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-   -   Rail voltages from 15-0-15 volt transformer (http://www.diyaudio.com/forums/power-supplies/90981-rail-voltages-15-0-15-volt-transformer.html)

Bama Slamma 24th November 2006 09:29 PM

Rail voltages from 15-0-15 volt transformer
 
I salvaged an old battery charger from work the other day that a customer had returned. I took it home, opened it up, and powered it up. The transformer was still good but there was no output on the charger cables. Bad rectifier I guess. The circuit was basically a center-tap half wave rectifier and simple charge regulator. I measured 30 VAC on the two hot wires and 15 VAC hot to ground (center tap). When rectified, what would that be equivalent to? It was a 10 amp charger so I guess the tranny is a 300 VA.

N-Channel 25th November 2006 05:36 AM

After rectification
 
Bama,

15-0-15v X1.414 = 42.42V(pk). Since you will probably center-tap full-wave rectify this, your voltages after rectification and filtration will be ~ (+/-) 20V, taking into account each diode drop. Your curtrent will be 10A/1.414, or 7.07A, peak. For a low- to medium-powered chip amp or something like that, this should do nicely.

For 60Hz applications, a good rule-of-thumb is at least 2000uF per ampere RMS. So, for +/-10A, I would recommend 20,000uF per rail.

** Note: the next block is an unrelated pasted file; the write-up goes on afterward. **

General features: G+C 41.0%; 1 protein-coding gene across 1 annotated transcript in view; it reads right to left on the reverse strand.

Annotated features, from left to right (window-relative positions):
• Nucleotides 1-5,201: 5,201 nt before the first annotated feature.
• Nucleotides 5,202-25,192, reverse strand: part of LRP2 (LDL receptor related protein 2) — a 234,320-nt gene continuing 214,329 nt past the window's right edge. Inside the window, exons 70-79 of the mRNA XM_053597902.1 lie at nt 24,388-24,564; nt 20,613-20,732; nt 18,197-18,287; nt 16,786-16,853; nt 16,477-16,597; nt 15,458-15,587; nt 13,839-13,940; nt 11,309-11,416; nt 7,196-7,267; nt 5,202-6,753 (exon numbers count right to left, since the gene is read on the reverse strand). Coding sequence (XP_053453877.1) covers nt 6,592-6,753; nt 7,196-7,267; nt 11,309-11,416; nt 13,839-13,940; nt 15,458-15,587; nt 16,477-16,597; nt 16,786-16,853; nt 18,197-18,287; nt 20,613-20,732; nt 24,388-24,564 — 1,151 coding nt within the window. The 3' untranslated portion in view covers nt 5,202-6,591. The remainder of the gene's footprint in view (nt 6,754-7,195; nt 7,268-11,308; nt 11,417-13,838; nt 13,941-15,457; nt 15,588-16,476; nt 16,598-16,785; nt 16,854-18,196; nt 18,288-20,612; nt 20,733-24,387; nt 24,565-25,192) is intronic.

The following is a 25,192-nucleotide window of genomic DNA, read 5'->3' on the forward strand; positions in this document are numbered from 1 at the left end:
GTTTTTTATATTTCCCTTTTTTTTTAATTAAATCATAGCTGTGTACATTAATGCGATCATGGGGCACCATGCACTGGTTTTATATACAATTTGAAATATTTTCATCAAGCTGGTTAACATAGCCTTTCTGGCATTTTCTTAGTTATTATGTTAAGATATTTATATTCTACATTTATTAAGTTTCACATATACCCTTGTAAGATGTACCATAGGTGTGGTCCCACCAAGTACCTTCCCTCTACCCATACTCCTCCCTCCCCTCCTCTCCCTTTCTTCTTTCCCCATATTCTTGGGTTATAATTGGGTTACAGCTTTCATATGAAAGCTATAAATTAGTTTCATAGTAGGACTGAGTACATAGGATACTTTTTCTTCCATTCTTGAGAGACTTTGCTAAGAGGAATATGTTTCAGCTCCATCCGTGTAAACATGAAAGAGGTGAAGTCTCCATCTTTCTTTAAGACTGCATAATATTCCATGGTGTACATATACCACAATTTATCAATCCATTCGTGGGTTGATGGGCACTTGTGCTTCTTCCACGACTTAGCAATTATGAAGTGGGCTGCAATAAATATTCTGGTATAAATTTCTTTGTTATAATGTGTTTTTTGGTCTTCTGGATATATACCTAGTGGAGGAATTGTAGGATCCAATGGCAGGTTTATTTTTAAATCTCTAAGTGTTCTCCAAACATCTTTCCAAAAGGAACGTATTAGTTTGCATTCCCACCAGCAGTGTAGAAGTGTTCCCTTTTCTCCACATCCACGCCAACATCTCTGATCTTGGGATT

Of course, to increase the efficiency a bit, you could always use Schottky diodes of at least 100PIV, because their forward voltage drop is more like 0.7V instead of the 1.0 - 1.2V for standard-recovery diodes.

Steve

Bama Slamma 26th November 2006 03:38 AM

I measured the input voltage. It read 129 volts, 9 volts over nominal value. I guess we have pretty good service in our area. All the primary lines in our neighborhood were recently upgraded to 7200 volts and there are two other houses on our brand new 25kva pole pig. I live in an old part of town where there are still a lot of the old 2400 volt primary lines. I measured one of the outlets at work and it's 120 volts right on the nose. I guess I'll measure it there and see what the correct readings are. This transformer apparently has two primary windings since the charger also has a 2 amp trickle charge setting.

AndrewT 26th November 2006 10:27 AM

Hi,
a 10Amp battery charger will almost certainly not be a 300VA.

It is more likely to be (10A*14V) =140VA.

This should be big enough for a pair of chipamps (or are you planning a different end use?).

But is the voltage suitable for a pair of chipamps?

The transformer rating MUST be derated to 70% or so when feeding a capacitor input filter. That leaves about 100W.
If you are getting +-18 to +-20Vdc after the rectifier and smoothing then the continuous output current will be 140VA *0.7/36Vdc=2.7Adc continuous. But this is based on a guess at 140VA.
Peak currents into the chipamps are met by slightly discharging the smoothing caps not from the transformer. So the amplifiers ability to drive the load is determined by the stored charge in the smoothing caps. Don't skimp here.


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